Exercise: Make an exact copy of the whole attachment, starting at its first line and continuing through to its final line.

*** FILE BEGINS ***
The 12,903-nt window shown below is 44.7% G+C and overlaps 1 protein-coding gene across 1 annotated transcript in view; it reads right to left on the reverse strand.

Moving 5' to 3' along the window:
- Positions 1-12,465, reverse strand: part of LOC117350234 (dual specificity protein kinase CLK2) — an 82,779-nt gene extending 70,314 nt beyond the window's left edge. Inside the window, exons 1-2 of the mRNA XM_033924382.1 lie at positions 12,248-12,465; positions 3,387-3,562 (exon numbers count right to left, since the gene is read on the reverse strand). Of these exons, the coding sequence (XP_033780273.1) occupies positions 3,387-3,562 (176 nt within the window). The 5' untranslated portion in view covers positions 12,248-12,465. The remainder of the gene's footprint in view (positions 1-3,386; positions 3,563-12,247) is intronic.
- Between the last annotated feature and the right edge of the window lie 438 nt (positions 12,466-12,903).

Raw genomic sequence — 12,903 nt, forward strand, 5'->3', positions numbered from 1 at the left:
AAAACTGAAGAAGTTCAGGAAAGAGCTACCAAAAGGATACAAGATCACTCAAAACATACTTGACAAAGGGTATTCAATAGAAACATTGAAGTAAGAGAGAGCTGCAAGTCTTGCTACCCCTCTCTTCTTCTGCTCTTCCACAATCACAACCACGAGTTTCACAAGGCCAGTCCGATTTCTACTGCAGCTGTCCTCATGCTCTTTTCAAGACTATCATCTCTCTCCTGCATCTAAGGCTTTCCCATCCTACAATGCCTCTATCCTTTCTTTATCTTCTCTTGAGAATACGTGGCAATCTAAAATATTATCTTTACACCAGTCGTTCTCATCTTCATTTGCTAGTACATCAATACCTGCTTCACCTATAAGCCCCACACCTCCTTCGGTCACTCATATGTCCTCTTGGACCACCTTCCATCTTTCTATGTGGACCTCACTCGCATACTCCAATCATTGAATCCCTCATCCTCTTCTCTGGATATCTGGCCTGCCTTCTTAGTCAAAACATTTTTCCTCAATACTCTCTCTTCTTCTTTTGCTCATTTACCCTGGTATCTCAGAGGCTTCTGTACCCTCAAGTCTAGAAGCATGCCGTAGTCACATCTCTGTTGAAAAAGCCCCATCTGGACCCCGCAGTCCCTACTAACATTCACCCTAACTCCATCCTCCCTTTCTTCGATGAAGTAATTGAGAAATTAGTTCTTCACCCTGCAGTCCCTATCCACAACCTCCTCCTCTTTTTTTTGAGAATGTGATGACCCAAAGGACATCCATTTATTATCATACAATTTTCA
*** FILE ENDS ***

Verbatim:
The 12,903-nt window shown below is 44.7% G+C and overlaps 1 protein-coding gene across 1 annotated transcript in view; it reads right to left on the reverse strand.

Moving 5' to 3' along the window:
- Positions 1-12,465, reverse strand: part of LOC117350234 (dual specificity protein kinase CLK2) — an 82,779-nt gene extending 70,314 nt beyond the window's left edge. Inside the window, exons 1-2 of the mRNA XM_033924382.1 lie at positions 12,248-12,465; positions 3,387-3,562 (exon numbers count right to left, since the gene is read on the reverse strand). Of these exons, the coding sequence (XP_033780273.1) occupies positions 3,387-3,562 (176 nt within the window). The 5' untranslated portion in view covers positions 12,248-12,465. The remainder of the gene's footprint in view (positions 1-3,386; positions 3,563-12,247) is intronic.
- Between the last annotated feature and the right edge of the window lie 438 nt (positions 12,466-12,903).

Raw genomic sequence — 12,903 nt, forward strand, 5'->3', positions numbered from 1 at the left:
AAAACTGAAGAAGTTCAGGAAAGAGCTACCAAAAGGATACAAGATCACTCAAAACATACTTGACAAAGGGTATTCAATAGAAACATTGAAGTAAGAGAGAGCTGCAAGTCTTGCTACCCCTCTCTTCTTCTGCTCTTCCACAATCACAACCACGAGTTTCACAAGGCCAGTCCGATTTCTACTGCAGCTGTCCTCATGCTCTTTTCAAGACTATCATCTCTCTCCTGCATCTAAGGCTTTCCCATCCTACAATGCCTCTATCCTTTCTTTATCTTCTCTTGAGAATACGTGGCAATCTAAAATATTATCTTTACACCAGTCGTTCTCATCTTCATTTGCTAGTACATCAATACCTGCTTCACCTATAAGCCCCACACCTCCTTCGGTCACTCATATGTCCTCTTGGACCACCTTCCATCTTTCTATGTGGACCTCACTCGCATACTCCAATCATTGAATCCCTCATCCTCTTCTCTGGATATCTGGCCTGCCTTCTTAGTCAAAACATTTTTCCTCAATACTCTCTCTTCTTCTTTTGCTCATTTACCCTGGTATCTCAGAGGCTTCTGTACCCTCAAGTCTAGAAGCATGCCGTAGTCACATCTCTGTTGAAAAAGCCCCATCTGGACCCCGCAGTCCCTACTAACATTCACCCTAACTCCATCCTCCCTTTCTTCGATGAAGTAATTGAGAAATTAGTTCTTCACCCTGCAGTCCCTATCCACAACCTCCTCCTCTTTTTTTTGAGAATGTGATGACCCAAAGGACATCCATTTATTATCATACAATTTTCA